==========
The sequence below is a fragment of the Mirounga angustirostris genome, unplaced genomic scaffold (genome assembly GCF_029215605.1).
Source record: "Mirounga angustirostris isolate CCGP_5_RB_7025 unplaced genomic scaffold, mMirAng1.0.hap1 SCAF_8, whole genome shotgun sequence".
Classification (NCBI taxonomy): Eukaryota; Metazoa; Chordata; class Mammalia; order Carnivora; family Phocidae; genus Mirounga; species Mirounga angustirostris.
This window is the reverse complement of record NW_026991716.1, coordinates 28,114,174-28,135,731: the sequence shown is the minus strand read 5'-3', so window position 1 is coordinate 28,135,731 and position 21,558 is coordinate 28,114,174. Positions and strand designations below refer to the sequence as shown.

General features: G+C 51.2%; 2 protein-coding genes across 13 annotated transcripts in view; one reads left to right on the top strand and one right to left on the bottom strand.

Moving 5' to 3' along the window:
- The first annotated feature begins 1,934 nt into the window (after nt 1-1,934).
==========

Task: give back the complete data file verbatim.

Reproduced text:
The sequence below is a fragment of the Mirounga angustirostris genome, unplaced genomic scaffold (genome assembly GCF_029215605.1).
Source record: "Mirounga angustirostris isolate CCGP_5_RB_7025 unplaced genomic scaffold, mMirAng1.0.hap1 SCAF_8, whole genome shotgun sequence".
Classification (NCBI taxonomy): Eukaryota; Metazoa; Chordata; class Mammalia; order Carnivora; family Phocidae; genus Mirounga; species Mirounga angustirostris.
This window is the reverse complement of record NW_026991716.1, coordinates 28,114,174-28,135,731: the sequence shown is the minus strand read 5'-3', so window position 1 is coordinate 28,135,731 and position 21,558 is coordinate 28,114,174. Positions and strand designations below refer to the sequence as shown.

General features: G+C 51.2%; 2 protein-coding genes across 13 annotated transcripts in view; one reads left to right on the top strand and one right to left on the bottom strand.

Moving 5' to 3' along the window:
- The first annotated feature begins 1,934 nt into the window (after nt 1-1,934).